Israel says it provided $100 million to Abbas

Transfer of frozen Palestinian revenues is structured to keep money from Hamas

January 20, 2007|By Ken Ellingwood

JERUSALEM -- Israeli officials said yesterday that they had transferred $100 million to Palestinian Authority President Mahmoud Abbas.

Israeli Prime Minister Ehud Olmert agreed to the move during a meeting with Abbas last month. Israel began withholding about $50 million monthly in taxes and customs duties last year when the militant Hamas took control of the Palestinian government after elections.

Israel described the financial transfer as part of an effort to bolster Abbas, a relative moderate from Hamas' main rival, Fatah. The $100 million is less than one-third of the money Israel has collected on behalf of the Palestinian Authority but has refused to relinquish.

Israeli officials said the money was being channeled to Abbas' office rather than to any ministry of the Palestinian Authority in order to maintain the embargo against Hamas, which Israel and much of the West consider a terrorist group.

"The money is not to go to the Hamas-controlled government. The money is to support the Palestinian people, and [Abbas] will be distributing it," said Mark Regev, a spokesman for the Israeli Foreign Ministry.

The transfer, one of several concessions promised by Olmert during the Dec. 23 summit, could boost the Palestinian leader in his political standoff with Hamas. Despite months of negotiations, Fatah and Hamas haven't agreed on terms of power-sharing that would break the Western aid embargo.

Abbas is expected to meet today in Syria with Khaled Meshal, the exiled Hamas political leader, amid efforts to break the months-long impasse.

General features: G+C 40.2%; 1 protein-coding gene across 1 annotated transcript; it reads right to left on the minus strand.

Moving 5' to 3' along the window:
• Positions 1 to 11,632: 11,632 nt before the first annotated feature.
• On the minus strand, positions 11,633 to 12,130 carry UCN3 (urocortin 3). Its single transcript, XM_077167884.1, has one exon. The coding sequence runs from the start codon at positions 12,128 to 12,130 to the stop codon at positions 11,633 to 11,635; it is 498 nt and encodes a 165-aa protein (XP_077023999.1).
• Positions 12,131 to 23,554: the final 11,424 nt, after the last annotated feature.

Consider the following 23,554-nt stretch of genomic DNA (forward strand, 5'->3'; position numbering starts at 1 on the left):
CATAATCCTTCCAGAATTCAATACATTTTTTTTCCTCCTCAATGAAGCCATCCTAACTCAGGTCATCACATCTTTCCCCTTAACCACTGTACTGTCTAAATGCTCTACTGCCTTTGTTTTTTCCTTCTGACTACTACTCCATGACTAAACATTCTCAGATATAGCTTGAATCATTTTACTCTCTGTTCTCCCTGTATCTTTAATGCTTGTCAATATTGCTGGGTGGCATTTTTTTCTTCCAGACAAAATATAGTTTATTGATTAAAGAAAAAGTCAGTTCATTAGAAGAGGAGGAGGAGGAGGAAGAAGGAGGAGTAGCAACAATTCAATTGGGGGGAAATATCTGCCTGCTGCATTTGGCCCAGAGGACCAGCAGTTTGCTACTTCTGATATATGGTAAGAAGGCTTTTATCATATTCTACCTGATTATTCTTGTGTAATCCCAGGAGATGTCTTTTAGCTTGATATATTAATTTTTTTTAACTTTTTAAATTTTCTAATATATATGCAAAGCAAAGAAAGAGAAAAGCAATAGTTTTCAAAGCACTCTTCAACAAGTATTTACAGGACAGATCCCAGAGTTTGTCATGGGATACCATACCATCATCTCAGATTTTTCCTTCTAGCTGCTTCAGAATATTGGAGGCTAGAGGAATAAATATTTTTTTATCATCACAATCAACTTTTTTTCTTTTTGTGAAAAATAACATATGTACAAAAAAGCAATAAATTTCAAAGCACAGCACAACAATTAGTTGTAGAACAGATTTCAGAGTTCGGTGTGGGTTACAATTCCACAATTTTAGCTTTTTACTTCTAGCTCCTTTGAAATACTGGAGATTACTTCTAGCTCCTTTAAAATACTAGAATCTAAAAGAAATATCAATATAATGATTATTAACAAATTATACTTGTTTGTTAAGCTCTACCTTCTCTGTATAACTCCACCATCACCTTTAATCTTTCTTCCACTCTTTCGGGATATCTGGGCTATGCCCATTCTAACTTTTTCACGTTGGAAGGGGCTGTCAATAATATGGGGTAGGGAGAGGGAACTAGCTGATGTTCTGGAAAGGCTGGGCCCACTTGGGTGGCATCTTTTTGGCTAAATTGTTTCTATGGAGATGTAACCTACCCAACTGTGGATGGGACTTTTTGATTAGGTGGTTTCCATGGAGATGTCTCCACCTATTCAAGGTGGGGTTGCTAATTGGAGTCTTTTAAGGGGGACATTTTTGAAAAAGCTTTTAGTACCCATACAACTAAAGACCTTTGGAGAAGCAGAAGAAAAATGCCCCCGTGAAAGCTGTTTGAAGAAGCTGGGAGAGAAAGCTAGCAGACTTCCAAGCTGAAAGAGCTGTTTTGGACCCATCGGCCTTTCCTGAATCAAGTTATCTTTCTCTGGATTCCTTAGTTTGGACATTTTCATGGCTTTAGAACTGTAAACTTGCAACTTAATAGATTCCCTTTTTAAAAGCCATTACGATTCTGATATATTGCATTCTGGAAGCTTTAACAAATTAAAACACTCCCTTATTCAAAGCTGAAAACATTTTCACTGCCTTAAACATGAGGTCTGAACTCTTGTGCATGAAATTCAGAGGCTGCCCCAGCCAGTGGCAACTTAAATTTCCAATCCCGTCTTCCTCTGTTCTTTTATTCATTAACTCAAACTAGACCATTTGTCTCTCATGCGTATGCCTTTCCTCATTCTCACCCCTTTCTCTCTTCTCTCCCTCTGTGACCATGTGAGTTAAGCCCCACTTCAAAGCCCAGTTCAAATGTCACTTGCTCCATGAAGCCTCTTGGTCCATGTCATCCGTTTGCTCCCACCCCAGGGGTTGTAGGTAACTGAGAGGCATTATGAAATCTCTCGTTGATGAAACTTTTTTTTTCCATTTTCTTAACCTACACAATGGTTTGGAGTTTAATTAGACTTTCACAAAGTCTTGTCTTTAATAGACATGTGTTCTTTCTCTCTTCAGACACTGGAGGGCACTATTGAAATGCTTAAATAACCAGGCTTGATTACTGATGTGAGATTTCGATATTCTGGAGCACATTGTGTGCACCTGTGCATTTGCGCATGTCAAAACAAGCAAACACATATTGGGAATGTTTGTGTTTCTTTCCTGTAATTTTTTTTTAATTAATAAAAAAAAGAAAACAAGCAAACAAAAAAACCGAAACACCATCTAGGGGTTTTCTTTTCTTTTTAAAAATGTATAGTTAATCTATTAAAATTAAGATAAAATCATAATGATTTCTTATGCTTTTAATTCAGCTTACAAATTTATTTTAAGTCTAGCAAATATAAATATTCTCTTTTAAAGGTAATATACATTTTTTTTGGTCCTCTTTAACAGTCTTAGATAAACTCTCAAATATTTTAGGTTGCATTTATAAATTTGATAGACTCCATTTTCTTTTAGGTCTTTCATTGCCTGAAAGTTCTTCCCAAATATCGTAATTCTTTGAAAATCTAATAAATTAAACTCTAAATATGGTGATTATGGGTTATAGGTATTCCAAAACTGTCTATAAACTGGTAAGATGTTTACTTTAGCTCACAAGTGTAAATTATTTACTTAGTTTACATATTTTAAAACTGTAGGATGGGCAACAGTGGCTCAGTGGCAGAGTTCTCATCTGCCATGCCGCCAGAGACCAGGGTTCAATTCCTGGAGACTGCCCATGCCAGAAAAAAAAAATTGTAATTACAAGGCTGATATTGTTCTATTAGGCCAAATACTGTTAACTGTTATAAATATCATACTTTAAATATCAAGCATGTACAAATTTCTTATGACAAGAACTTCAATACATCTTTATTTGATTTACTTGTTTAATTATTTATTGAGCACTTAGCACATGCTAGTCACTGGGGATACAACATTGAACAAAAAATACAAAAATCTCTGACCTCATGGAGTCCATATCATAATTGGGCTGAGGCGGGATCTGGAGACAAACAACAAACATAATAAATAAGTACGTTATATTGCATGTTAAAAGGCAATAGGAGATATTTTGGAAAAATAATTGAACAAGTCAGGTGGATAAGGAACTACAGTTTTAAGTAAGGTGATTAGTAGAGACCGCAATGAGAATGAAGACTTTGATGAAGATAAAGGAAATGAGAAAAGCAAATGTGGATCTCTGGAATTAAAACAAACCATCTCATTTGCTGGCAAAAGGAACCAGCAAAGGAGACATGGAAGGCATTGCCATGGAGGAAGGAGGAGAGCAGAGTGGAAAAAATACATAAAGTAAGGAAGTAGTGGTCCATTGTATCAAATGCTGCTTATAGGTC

Abbas previously declared talks at a dead end, saying he would call early elections for the presidency and parliament. But mediators have continued trying to coax the two sides into agreeing on a joint government under terms that could satisfy the West.

Mohammed Dahlan, an Abbas confidant, said yesterday that the president might meet with Meshal but would not engage in negotiations. Abbas said he would proceed with elections if the latest efforts fail.

Past talks snagged over the distribution of ministerial posts and Hamas' refusal to recognize Israel. Western nations demand that the government accept the Jewish state's right to exist, renounce violence and agree to abide by past Israeli-Palestinian agreements.

Meshal, considered more strident than some Hamas counterparts in the Gaza Strip, has torpedoed past proposals. He also holds veto power over a proposed prisoner swap under which Israel would free jailed Palestinians in return for the release of Cpl. Gilad Shalit, who was captured by Hamas militants in June.

In other developments yesterday, Israeli officials said Defense Minister Amir Peretz had frozen plans to build housing for Jewish settlers in the West Bank. The planned construction of up to 100 homes at a former base, called Maskiot, drew international criticism and protests from Palestinian officials and Israeli peace advocates.

Ken Ellingwood writes for the Los Angeles Times.

Baltimore Sun Articles
|
|
|
Please note the green-lined linked article text has been applied commercially without any involvement from our newsroom editors, reporters or any other editorial staff.